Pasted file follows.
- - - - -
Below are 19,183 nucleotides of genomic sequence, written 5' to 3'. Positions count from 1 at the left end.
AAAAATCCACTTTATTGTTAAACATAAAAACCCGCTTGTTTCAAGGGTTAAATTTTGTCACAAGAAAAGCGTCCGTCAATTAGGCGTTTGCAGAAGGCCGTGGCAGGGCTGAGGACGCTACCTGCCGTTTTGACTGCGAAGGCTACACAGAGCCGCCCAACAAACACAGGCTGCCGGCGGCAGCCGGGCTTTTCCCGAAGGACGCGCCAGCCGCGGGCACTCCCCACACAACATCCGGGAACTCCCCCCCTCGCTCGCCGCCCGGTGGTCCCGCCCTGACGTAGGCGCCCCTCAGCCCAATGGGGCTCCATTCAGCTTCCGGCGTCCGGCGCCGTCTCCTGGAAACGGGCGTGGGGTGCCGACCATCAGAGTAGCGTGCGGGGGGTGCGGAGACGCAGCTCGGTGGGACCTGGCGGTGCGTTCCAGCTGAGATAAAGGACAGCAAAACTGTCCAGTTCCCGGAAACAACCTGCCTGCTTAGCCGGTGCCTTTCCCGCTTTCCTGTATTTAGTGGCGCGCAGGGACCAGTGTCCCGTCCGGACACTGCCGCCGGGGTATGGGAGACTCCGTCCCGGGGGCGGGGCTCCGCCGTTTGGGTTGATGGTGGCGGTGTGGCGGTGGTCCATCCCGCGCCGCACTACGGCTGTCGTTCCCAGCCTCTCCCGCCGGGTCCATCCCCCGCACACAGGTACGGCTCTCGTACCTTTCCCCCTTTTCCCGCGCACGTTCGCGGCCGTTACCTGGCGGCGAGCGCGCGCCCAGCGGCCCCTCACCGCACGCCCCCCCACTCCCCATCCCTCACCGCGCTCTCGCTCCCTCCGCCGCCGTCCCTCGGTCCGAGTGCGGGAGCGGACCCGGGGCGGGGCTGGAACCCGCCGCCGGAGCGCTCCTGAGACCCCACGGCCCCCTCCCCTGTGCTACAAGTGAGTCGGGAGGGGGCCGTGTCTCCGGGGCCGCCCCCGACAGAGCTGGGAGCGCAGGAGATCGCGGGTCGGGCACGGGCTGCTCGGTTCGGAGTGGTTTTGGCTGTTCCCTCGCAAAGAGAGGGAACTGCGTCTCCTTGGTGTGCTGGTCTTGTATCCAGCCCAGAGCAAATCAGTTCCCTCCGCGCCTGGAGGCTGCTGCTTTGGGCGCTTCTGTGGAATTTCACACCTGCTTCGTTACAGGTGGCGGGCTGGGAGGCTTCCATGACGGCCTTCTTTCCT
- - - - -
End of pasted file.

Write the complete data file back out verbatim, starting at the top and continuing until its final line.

Below are 19,183 nucleotides of genomic sequence, written 5' to 3'. Positions count from 1 at the left end.
AAAAATCCACTTTATTGTTAAACATAAAAACCCGCTTGTTTCAAGGGTTAAATTTTGTCACAAGAAAAGCGTCCGTCAATTAGGCGTTTGCAGAAGGCCGTGGCAGGGCTGAGGACGCTACCTGCCGTTTTGACTGCGAAGGCTACACAGAGCCGCCCAACAAACACAGGCTGCCGGCGGCAGCCGGGCTTTTCCCGAAGGACGCGCCAGCCGCGGGCACTCCCCACACAACATCCGGGAACTCCCCCCCTCGCTCGCCGCCCGGTGGTCCCGCCCTGACGTAGGCGCCCCTCAGCCCAATGGGGCTCCATTCAGCTTCCGGCGTCCGGCGCCGTCTCCTGGAAACGGGCGTGGGGTGCCGACCATCAGAGTAGCGTGCGGGGGGTGCGGAGACGCAGCTCGGTGGGACCTGGCGGTGCGTTCCAGCTGAGATAAAGGACAGCAAAACTGTCCAGTTCCCGGAAACAACCTGCCTGCTTAGCCGGTGCCTTTCCCGCTTTCCTGTATTTAGTGGCGCGCAGGGACCAGTGTCCCGTCCGGACACTGCCGCCGGGGTATGGGAGACTCCGTCCCGGGGGCGGGGCTCCGCCGTTTGGGTTGATGGTGGCGGTGTGGCGGTGGTCCATCCCGCGCCGCACTACGGCTGTCGTTCCCAGCCTCTCCCGCCGGGTCCATCCCCCGCACACAGGTACGGCTCTCGTACCTTTCCCCCTTTTCCCGCGCACGTTCGCGGCCGTTACCTGGCGGCGAGCGCGCGCCCAGCGGCCCCTCACCGCACGCCCCCCCACTCCCCATCCCTCACCGCGCTCTCGCTCCCTCCGCCGCCGTCCCTCGGTCCGAGTGCGGGAGCGGACCCGGGGCGGGGCTGGAACCCGCCGCCGGAGCGCTCCTGAGACCCCACGGCCCCCTCCCCTGTGCTACAAGTGAGTCGGGAGGGGGCCGTGTCTCCGGGGCCGCCCCCGACAGAGCTGGGAGCGCAGGAGATCGCGGGTCGGGCACGGGCTGCTCGGTTCGGAGTGGTTTTGGCTGTTCCCTCGCAAAGAGAGGGAACTGCGTCTCCTTGGTGTGCTGGTCTTGTATCCAGCCCAGAGCAAATCAGTTCCCTCCGCGCCTGGAGGCTGCTGCTTTGGGCGCTTCTGTGGAATTTCACACCTGCTTCGTTACAGGTGGCGGGCTGGGAGGCTTCCATGACGGCCTTCTTTCCT